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The Iliad of Homer

Page: 208

This if refused, he bids thee timely weigh
His elder birthright, and superior sway.
How shall thy rashness stand the dire alarms
If heaven's omnipotence descend in arms?
Striv'st thou with him by whom all power is given?
And art thou equal to the lord of heaven?"
"What means the haughty sovereign of the skies?
(The king of ocean thus, incensed, replies;)
Rule as he will his portion'd realms on high;
No vassal god, nor of his train, am I.
Three brother deities from Saturn came,
And ancient Rhea, earth's immortal dame:
Assign'd by lot, our triple rule we know;
Infernal Pluto sways the shades below;
O'er the wide clouds, and o'er the starry plain,
Ethereal Jove extends his high domain;
My court beneath the hoary waves I keep,
And hush the roarings of the sacred deep;
Olympus, and this earth, in common lie:
What claim has here the tyrant of the sky?
Far in the distant clouds let him control,
And awe the younger brothers of the pole;
[pg 273]
There to his children his commands be given,
The trembling, servile, second race of heaven."
"And must I then (said she), O sire of floods!
Bear this fierce answer to the king of gods?
Correct it yet, and change thy rash intent;
A noble mind disdains not to repent.
To elder brothers guardian fiends are given,
To scourge the wretch insulting them and heaven."
"Great is the profit (thus the god rejoin'd)
When ministers are blest with prudent mind:
Warn'd by thy words, to powerful Jove I yield,
And quit, though angry, the contended field:
Not but his threats with justice I disclaim,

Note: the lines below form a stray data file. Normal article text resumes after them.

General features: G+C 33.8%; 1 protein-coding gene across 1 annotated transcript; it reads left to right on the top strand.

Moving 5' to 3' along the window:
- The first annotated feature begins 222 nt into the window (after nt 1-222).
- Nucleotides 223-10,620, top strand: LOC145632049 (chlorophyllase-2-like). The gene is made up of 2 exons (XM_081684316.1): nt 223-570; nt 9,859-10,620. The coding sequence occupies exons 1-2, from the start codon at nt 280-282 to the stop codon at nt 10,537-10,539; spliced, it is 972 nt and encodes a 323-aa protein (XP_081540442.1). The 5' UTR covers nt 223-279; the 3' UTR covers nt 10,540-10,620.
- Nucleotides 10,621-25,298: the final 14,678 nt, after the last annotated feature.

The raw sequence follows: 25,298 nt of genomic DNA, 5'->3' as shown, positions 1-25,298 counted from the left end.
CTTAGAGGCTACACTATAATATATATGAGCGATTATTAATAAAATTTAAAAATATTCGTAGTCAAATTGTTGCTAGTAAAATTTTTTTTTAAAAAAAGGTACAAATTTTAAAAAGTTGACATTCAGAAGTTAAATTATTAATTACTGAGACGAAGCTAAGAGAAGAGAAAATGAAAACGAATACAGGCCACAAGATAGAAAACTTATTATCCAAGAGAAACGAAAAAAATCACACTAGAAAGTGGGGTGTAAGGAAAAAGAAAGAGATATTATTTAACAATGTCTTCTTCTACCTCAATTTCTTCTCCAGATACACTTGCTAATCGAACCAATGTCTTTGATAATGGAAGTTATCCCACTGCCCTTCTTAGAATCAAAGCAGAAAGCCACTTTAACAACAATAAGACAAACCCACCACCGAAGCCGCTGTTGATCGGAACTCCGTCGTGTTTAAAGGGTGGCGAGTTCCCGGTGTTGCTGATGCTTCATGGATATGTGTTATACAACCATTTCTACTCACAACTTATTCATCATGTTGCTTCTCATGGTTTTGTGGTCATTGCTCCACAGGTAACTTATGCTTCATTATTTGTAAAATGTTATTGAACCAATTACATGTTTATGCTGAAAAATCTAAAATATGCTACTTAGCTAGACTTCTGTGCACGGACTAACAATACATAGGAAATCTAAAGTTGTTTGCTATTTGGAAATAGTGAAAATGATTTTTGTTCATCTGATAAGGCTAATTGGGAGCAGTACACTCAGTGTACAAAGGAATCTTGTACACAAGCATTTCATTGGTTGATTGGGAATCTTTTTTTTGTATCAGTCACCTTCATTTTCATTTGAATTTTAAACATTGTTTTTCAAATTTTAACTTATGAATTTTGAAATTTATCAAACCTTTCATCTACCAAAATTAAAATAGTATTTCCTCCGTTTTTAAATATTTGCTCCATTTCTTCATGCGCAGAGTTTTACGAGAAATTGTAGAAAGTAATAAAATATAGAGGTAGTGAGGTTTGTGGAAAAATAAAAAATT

The same our honours, and our birth the same.
If yet, forgetful of his promise given
To Hermes, Pallas, and the queen of heaven,
To favour Ilion, that perfidious place,
He breaks his faith with half the ethereal race;
Give him to know, unless the Grecian train
Lay yon proud structures level with the plain,
Howe'er the offence by other gods be pass'd,
The wrath of Neptune shall for ever last."
Thus speaking, furious from the field he strode,
And plunged into the bosom of the flood.
The lord of thunders, from his lofty height
Beheld, and thus bespoke the source of light:
"Behold! the god whose liquid arms are hurl'd
Around the globe, whose earthquakes rock the world,
Desists at length his rebel-war to wage,
Seeks his own seas, and trembles at our rage;
Else had my wrath, heaven's thrones all shaking round,
Burn'd to the bottom of his seas profound;
And all the gods that round old Saturn dwell
Had heard the thunders to the deeps of hell.
Well was the crime, and well the vengeance spared;
Even power immense had found such battle hard.
Go thou, my son! the trembling Greeks alarm,
Shake my broad aegis on thy active arm,
Be godlike Hector thy peculiar care,
Swell his bold heart, and urge his strength to war:
Let Ilion conquer, till the Achaian train
Fly to their ships and Hellespont again:

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